SCHOENINGER, ROBIN1*, THOMAS H. NASH1, and JACK A. ELIX2. 1Lichen Herbarium, Department of Plant Biology, Arizona State University, P.O. Box 871601, Tempe, AZ, 85287-1601, USA; 2Australian National University, Chemistry Department, Canberra, A.C.T. 0200, Australia. - The chemistry of Acarospora subgenus Xanthothallia (Lichenized Ascomycete, Lecanorales) in Southwestern North America.
Acarospora is a poorly known crustose lichen genus commonly
found in the southwestern United States and Mexico. The genus is
commonly divided into two subgenera: A. subgen.
Xanthothallia and A. subgen. Phaeothallia (or
A. subgen. Acarospora). These subgenera are generally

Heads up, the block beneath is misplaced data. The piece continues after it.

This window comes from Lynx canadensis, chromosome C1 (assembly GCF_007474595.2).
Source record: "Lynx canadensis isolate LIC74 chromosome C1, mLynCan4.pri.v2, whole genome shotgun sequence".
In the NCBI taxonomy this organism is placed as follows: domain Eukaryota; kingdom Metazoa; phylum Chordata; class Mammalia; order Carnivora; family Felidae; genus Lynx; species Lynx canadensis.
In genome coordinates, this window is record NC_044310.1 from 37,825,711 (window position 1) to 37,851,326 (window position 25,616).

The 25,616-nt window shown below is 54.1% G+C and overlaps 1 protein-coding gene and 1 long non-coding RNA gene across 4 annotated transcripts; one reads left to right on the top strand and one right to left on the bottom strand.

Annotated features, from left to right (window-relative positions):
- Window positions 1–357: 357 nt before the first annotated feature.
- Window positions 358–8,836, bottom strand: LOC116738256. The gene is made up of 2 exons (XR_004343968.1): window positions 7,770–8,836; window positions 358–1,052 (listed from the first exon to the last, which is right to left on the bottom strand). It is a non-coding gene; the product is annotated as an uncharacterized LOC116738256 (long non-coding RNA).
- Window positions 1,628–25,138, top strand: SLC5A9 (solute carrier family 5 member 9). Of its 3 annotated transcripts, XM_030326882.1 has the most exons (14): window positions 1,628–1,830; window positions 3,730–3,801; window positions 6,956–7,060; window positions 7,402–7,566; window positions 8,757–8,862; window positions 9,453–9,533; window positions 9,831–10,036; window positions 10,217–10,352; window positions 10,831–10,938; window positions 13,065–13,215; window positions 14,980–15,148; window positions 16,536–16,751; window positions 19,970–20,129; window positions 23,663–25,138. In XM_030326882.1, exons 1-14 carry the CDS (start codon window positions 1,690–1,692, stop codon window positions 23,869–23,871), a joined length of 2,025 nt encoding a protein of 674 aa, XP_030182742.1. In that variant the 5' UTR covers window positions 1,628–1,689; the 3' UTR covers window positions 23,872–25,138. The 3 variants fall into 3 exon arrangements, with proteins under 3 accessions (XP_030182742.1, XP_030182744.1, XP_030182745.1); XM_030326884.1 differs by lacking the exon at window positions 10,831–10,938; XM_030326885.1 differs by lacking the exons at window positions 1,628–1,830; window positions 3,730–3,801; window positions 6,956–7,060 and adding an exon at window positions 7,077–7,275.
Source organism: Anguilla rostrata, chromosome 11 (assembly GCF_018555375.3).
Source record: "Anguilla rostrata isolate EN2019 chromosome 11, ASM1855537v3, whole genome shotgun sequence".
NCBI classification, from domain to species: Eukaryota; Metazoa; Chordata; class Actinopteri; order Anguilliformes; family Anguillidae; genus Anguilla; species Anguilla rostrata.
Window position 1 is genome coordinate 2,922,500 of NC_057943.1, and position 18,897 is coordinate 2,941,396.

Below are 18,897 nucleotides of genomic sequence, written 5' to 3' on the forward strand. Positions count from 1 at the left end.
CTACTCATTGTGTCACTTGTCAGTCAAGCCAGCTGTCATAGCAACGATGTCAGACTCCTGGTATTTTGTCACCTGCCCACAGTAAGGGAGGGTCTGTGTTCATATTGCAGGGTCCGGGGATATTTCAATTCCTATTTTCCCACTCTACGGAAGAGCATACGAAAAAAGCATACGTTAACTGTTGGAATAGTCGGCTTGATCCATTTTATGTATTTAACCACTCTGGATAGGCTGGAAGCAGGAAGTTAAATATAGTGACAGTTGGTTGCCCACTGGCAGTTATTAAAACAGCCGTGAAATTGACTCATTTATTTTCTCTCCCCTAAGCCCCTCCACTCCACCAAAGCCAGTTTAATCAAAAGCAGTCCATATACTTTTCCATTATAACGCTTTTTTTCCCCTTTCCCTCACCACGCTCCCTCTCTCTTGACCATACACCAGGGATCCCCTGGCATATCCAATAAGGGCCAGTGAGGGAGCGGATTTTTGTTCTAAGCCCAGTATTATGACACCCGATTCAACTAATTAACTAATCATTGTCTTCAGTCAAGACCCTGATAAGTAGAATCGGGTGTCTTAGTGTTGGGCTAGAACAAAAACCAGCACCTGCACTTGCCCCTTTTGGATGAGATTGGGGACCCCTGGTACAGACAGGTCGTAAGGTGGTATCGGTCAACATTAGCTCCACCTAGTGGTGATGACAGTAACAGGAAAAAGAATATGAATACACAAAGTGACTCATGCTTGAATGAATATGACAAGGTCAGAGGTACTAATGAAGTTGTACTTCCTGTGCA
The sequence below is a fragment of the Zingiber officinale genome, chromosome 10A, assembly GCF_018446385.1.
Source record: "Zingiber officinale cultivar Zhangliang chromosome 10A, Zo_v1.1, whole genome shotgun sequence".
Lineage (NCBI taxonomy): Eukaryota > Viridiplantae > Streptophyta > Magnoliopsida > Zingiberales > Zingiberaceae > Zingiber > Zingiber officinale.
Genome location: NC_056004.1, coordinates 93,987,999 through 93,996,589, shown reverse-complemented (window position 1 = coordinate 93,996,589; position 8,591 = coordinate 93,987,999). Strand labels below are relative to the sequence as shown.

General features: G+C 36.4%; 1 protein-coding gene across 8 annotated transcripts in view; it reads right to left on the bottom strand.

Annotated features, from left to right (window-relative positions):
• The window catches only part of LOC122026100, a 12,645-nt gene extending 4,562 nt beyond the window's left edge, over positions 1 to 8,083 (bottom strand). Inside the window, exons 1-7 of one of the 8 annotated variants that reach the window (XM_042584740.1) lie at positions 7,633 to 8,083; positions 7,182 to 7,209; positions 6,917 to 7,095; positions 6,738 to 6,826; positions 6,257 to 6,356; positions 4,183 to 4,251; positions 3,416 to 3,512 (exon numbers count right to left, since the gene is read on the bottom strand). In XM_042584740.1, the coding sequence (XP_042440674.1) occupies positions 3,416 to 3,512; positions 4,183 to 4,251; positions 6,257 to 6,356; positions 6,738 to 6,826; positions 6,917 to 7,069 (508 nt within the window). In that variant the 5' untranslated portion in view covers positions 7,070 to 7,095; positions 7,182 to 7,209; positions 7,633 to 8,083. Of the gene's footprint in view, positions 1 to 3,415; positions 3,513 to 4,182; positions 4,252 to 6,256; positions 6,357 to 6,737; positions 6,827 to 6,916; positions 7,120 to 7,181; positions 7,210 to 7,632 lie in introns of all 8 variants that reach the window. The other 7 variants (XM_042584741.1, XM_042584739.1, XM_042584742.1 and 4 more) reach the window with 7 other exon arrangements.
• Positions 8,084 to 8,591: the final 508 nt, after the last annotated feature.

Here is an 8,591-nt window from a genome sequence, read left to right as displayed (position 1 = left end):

distinguished by chemistry. Members of the subgen.
Xanthothallia contain the intense yellow pigment rhizocarpic
acid, thus exhibiting a yellow color, whereas members of the subgenus
Phaeothallia lack rhizocarpic acid and are usually brown. The
use of secondary products as taxonomic characters in Lichenology has
gained popularity over the last 30 years. As the initial stage of a
thorough study of this subgenus in the greater Sonoran Desert, the
secondary products of over 800 specimens were analyzed using thin
layer chromatography (TLC). One new secondary product was found
(xanthothallic acid), and four secondary products were recognized for
the first time in this subgenus (ovoic acid, 4-0-demethylnotatic acid,
hyproprotocetraric acid, and eumitrin A1).
Key words: Acarospora, chemistry, xanthothallic acid